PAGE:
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Writing by Erin Visagie // photographs by Monika Kozub

After over ten long years of pain, countless doctor visits and a whirlwind of not knowing what was going on with my body, in January of this year, at the age of 22, I finally received a definitive answer to my concerns: adenomyosis and polycystic ovary syndrome (PCOS).

These conditions cause many symptoms that disrupt daily life, including fatigue, fertility issues as well as chronic pain.

Adenomyosis, often overshadowed by its better-known counterpart, endometriosis, is a condition where cells akin to the uterine lining embed themselves within the muscular walls of the uterus. This unwelcome intrusion leads to a host of unpleasant symptoms – intense bleeding, debilitating pain, and the haunting spectre of infertility. It’s a silent tormentor, affecting one in five women, yet its presence often goes undetected or misattributed.

Adenomyosis is most common in women 35 to 50 years old or in later childbearing years. This cohort of women are at increased risk of developing adenomyosis because of increased age, having had multiple births and a history of uterine surgeries like caesarean sections or dilation and curettage (D&C’s).

I am, unfortunately, one of the growing numbers of younger women diagnosed in their 20s who have never been pregnant, given birth or had any uterine surgery. There is no cure for adenomyosis other than a hysterectomy.

PCOS, on the other hand, adds another layer of complexity to my health journey. Characterised by hormonal imbalances and the formation of ovarian cysts, it adds to the challenges posed by adenomyosis. Together, they form a formidable duo, leaving me grappling with symptoms like intense pelvic pain, spotting, clots and unpredictable, lengthy and painful periods.

My journey to diagnosis was long, laden with frustration and uncertainty, countless visits to specialists, numerous ultrasounds, blood tests and finally, laparoscopic surgery to discover the adenomyosis. But even with the diagnosis, it feels like the journey is far from over.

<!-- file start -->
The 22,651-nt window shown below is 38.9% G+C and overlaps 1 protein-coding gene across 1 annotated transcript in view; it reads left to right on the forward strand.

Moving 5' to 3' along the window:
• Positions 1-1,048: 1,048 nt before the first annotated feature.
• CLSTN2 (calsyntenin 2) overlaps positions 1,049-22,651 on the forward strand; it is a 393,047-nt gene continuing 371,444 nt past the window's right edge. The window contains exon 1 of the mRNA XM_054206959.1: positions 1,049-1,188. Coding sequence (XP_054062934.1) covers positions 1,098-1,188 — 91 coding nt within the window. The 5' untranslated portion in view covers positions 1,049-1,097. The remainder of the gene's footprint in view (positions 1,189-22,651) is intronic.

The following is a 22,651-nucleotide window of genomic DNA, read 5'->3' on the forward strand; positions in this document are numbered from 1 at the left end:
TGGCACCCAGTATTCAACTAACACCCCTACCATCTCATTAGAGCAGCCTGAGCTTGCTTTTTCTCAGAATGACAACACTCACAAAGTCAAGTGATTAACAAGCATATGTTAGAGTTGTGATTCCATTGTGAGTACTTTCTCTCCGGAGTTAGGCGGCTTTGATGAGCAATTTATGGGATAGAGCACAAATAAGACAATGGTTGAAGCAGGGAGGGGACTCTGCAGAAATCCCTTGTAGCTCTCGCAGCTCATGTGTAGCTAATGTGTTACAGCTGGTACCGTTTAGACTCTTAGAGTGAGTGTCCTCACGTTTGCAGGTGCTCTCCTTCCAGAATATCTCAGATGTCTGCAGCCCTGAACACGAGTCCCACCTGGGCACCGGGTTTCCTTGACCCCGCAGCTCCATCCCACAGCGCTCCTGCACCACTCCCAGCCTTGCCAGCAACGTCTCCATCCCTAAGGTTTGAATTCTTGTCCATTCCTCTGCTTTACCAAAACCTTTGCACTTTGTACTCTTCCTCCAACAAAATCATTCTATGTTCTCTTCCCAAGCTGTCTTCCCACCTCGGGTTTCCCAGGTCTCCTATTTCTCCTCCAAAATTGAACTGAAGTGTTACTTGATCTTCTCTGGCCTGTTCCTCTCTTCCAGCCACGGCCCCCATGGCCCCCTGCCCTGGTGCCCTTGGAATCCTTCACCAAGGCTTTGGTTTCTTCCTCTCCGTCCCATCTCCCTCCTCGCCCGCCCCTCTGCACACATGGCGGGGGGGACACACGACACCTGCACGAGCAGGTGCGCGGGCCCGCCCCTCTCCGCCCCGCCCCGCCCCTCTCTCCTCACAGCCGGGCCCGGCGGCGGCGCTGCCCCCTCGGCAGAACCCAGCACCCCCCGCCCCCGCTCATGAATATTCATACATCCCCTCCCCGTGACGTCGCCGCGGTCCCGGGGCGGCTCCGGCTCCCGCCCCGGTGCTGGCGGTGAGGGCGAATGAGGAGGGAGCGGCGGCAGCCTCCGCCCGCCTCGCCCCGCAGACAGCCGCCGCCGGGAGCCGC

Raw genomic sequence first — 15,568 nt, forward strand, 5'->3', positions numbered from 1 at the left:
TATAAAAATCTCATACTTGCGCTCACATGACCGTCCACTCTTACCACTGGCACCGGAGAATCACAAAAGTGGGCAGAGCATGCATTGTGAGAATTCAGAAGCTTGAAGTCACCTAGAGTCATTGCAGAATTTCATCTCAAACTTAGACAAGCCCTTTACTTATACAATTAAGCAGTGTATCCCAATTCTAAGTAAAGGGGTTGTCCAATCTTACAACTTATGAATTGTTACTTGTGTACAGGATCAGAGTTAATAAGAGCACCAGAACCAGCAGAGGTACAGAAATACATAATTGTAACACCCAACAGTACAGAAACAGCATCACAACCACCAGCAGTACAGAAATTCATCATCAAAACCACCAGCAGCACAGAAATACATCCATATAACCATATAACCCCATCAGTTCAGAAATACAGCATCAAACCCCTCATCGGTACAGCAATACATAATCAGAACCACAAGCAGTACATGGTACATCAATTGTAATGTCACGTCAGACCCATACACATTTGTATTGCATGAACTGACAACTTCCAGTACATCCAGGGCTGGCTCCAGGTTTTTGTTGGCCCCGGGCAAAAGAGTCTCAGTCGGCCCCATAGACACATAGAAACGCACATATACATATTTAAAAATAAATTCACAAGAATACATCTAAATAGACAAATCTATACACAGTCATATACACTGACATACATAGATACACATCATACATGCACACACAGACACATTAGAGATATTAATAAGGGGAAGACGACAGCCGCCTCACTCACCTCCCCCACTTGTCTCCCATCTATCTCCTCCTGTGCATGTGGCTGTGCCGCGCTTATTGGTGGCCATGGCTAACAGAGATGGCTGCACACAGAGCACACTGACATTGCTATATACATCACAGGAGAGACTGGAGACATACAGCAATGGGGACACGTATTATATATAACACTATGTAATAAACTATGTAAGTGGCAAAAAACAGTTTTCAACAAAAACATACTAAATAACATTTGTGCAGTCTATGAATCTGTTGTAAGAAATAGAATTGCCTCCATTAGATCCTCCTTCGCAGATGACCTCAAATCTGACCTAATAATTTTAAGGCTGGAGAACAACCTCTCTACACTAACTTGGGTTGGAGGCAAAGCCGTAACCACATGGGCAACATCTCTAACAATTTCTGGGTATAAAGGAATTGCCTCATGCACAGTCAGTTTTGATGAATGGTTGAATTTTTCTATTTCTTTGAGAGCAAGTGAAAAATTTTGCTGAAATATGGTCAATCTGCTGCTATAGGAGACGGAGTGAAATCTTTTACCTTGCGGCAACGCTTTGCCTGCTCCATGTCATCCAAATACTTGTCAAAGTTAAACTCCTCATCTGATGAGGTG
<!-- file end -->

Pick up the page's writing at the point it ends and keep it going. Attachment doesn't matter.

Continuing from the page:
Living with adenomyosis and PCOS is a daily battle against relentless pain and discomfort. The intense bleeding, painful periods, persistent pelvic pain, lower back pain, and bouts of dizziness and weakness often leave me feeling like a prisoner within my own body. Fatigue becomes a constant companion, draining both my physical and emotional reserves.

Despite the challenges, I refuse to surrender to despair. I’ve embraced a holistic as well as medical approach to managing my conditions, incorporating yoga, pilates, dancing, heat therapy, and birth control to manage my hormone levels and pain relief into my daily routine.

Hormonal management has become a delicate dance, a balancing act aimed at alleviating symptoms while minimising side effects. My support network includes my gynaecologist, my friends, colleagues and an important guy in my life.

Amidst the daily struggles of living with adenomyosis and PCOS, there are moments of profound strength and resilience. While the journey may be uncertain, I refuse to walk it alone. By sharing my story, I want to remind other women experiencing these conditions that they are not alone and that we are strong and we will persevere.

Vulnerability is a rugged terrain for me to navigate. The fear of judgment and the stigma surrounding women’s health issues have weighed heavily on my mind. But I’ve come to realise that true strength lies in embracing my vulnerability, finding solace in the shared experiences of others and allowing others to understand.

Opening up about my struggles is very difficult for me. Still, I wanted to share my story to enable other women to feel comfortable sharing their stories and to help create an understanding of chronic pain conditions.

Living with adenomyosis and PCOS is a journey fraught with challenges but I have resilience. Each day may bring its struggles but also offers growth opportunities, connection, and the ability to find beauty and moments of peace amidst the chaos.

Erin Visagie

Erin Visagie is a South African-Filipino freelance journalist, model and the current Lovisa Content Coordinator. Her interests include fashion, jewellery, coffee, tango, and social media, and she appeared in the WonderSips’ Boost Juice 2023 campaign. In 2022, she received the JERAA Private Media Diversity Award and the RMIT Journalism Inclusion Award. She was a Voxfrock Rookie and was a 2023 finalist for the 7News Young Achievers Sofitel Art Award. She researches and presents untold stories, lived experiences, and diverse voices. Erin Visagie is based in Naarm (Melbourne), Australia.
Instagram: @ezzavee8749

Monika Kozub

Monika Kozub (she/her), also known as Berlin Boudoir, explores the diverse spectrum of beauty in the world, placing emphasis on themes of nature and sexuality as means of empowerment for women. Through her art, she challenges the stereotypes surrounding women’s lives, highlighting the strength and happiness that emerge from this reevaluation. Monika proudly embraces her feminist identity and expresses it through her art by celebrating decadence and opulence.

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